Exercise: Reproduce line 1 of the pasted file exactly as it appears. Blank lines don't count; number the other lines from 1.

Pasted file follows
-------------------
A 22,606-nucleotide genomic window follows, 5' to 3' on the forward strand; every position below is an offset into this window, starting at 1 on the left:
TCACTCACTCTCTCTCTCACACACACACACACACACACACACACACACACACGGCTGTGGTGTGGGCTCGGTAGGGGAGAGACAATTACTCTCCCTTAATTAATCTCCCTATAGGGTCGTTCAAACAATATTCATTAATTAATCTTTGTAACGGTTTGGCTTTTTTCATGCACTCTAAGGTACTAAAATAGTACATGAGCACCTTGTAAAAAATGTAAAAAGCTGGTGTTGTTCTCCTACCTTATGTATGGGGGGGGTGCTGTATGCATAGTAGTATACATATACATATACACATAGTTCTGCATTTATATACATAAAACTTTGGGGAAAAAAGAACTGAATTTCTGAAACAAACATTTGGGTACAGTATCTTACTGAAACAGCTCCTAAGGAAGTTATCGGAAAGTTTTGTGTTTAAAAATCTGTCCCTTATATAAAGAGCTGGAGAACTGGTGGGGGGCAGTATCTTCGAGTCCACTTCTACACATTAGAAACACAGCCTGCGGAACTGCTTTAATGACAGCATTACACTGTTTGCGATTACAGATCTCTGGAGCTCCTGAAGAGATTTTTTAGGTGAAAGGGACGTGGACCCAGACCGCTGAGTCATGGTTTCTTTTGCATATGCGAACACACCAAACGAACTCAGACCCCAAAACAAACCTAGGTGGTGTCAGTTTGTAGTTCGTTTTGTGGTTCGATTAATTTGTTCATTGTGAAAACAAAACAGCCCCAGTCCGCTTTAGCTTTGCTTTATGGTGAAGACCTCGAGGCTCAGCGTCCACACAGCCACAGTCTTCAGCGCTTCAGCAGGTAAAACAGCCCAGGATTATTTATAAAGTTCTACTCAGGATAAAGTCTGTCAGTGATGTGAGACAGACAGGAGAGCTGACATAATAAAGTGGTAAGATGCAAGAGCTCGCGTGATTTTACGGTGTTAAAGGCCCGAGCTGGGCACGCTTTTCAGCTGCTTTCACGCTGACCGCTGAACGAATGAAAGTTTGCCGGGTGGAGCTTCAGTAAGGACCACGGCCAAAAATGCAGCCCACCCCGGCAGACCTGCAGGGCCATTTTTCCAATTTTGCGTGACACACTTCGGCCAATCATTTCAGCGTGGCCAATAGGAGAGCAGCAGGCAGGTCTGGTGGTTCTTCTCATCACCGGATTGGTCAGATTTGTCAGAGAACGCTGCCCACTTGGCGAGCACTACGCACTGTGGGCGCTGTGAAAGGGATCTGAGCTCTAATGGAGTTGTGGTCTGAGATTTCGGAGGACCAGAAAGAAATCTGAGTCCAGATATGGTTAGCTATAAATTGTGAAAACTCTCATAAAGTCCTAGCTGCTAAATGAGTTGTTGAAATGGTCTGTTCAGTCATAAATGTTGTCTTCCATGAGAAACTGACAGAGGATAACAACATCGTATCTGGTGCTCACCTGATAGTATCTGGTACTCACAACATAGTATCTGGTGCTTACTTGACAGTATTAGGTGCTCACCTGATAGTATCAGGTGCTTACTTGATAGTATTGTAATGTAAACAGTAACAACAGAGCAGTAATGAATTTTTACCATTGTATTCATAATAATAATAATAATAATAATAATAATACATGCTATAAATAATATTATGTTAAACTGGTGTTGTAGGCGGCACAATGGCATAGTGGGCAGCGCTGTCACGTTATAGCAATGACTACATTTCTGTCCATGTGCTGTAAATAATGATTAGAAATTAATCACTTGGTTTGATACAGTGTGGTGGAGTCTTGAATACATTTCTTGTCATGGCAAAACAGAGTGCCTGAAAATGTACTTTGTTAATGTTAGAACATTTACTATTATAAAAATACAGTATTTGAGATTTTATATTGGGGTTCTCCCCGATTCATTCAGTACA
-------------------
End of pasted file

A 22,606-nucleotide genomic window follows, 5' to 3' on the forward strand; every position below is an offset into this window, starting at 1 on the left: